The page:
Curt Schilling Endorses Elizabeth Warren’s GOP Opponent

Red Sox hero declines Senate bid, backs Republican who claims he invented email

Curt Schilling, the former Boston Red Sox pitcher, has apparently decided to stay out of the U.S. Senate race in Massachusetts in 2018.

Instead, the World Series-winning baseball star will endorse a “real Indian” for the seat currently held by Sen. Elizabeth Warren (D-Mass.).

A spirited run might keep Elizabeth Warren at home in 2018, and that could be worth the GOP’s time.

Schilling said he would be supporting V.A. Shiva Ayyadurai for the Senate seat. Ayyadurai, 53, was born in Mumbai, India.

Schilling’s “real Indian” dig is a reference to Warren’s claim in 2012, when she first ran for the Senate seat, that she had Native American heritage.

Schilling’s endorsement is key, because he had thought of running himself against the liberal firebrand.

Do you support individual military members being able to opt out of getting the COVID vaccine?

By completing the poll, you agree to receive emails from LifeZette, occasional offers from our partners and that you've read and agree to our privacy policy and legal statement.

In 2010, in the midst of Democratic plans to pass the Affordable Care Act, Schilling endorsed Republican Scott Brown, who ultimately pulled off the first Massachusetts GOP victory for a U.S. Senate seat since 1972. Schilling, a former pitcher, is popular in his adopted home state of Massachusetts, as he helped the Boston Red Sox win two World Series titles, in 2004 and 2007.

Over the years, Schilling established himself not just as a Republican but also a rock-ribbed conservative. Schilling hosts a radio show for Breitbart News.

But even with a push from Schilling, winning the state will be a tall order for Republicans.

For one, Brown won a special election in early 2010, after Sen. Ted Kennedy (D-Mass.) died. Special election are notoriously low-turnout affairs and the nation was galvanized in opposition to President Obama’s push to pass the Affordable Care Act. When Brown had to defend his seat in the November 2012 general election, he was easily dispatched by Warren, a liberal Harvard University professor and a former adviser to the Consumer Financial Protection Bureau.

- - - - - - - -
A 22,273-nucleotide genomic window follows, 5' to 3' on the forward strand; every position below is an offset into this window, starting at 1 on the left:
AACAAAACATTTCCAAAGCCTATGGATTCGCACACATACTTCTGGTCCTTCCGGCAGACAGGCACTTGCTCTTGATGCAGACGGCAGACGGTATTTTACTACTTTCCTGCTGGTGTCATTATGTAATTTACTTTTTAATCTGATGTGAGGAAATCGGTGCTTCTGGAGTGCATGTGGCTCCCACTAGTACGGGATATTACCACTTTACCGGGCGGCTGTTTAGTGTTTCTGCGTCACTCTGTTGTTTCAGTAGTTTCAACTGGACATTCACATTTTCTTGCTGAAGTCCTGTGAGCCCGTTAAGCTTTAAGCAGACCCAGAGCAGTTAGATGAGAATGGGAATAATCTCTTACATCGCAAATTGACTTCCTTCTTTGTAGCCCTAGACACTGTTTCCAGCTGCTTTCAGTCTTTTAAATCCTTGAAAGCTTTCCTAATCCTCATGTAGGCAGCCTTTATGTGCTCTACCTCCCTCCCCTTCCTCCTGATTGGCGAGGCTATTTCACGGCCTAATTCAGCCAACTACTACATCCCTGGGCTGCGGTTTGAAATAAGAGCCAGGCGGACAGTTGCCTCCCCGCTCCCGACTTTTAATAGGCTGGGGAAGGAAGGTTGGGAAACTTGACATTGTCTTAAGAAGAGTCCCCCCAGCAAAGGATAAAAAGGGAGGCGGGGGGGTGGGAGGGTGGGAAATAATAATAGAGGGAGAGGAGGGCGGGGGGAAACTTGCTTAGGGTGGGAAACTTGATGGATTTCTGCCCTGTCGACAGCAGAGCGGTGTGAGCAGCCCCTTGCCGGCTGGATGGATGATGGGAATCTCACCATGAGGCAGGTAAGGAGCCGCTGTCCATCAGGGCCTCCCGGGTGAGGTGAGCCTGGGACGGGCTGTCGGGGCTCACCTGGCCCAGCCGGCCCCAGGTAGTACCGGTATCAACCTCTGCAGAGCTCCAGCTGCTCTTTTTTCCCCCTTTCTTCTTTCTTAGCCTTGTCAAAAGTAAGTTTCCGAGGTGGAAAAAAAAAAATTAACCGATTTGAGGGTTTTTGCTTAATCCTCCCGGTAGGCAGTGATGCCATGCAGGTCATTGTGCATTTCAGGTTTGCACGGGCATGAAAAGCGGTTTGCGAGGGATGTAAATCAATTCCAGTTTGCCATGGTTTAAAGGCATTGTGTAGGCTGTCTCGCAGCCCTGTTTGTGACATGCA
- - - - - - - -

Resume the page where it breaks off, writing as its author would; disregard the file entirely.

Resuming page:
The state has not voted for a Republican in the presidential elections since 1984. With liberal Democratic cities such as Boston, Springfield, Amherst, and Worcester, there is a lot for a Republican Senate candidate to overcome in the Bay State.

But a spirited run might keep Warren at home in 2018, and that could be an important gift for the GOP.

Warren, the vice chair of the Senate Democratic Caucus, vigorously campaigned against Republican Donald Trump in the 2016 presidential campaign. Something of a star in progressive circles, Warren could raise lots of money for national Democrats in the crucial 2018 midterm elections and help mobilize progressive activists.

Democrats need to pick up three seats to win a Senate majority. It too is a tall order, because Democrats have to defend 25 incumbents in 2018. Republicans only have to defend eight, and most of them are in GOP-leaning states.

Nevertheless, Republicans would prefer to see Warren have to spend time and resources on her own re-election in Massachusetts — not run around the nation, working up Democratic donors and the liberal grassroots.

Ayyadurai claims to be the inventor of email. At 14, in 1978, Ayyadurai filed a patent spelling out what email was, and naming it “email.” Ayyadurai says he did the work while programming at the University of Medicine and Dentistry of New Jersey in Newark, New Jersey.

Schilling could not be reached for comment.

meet the author

Political reporter, LifeZette. Indiana University journalism grad. Boston U. business grad. Former Indiana, Alabama statehouse reporter, Daytona Beach editorial writer.

Join the Discussion

Comments are currently closed.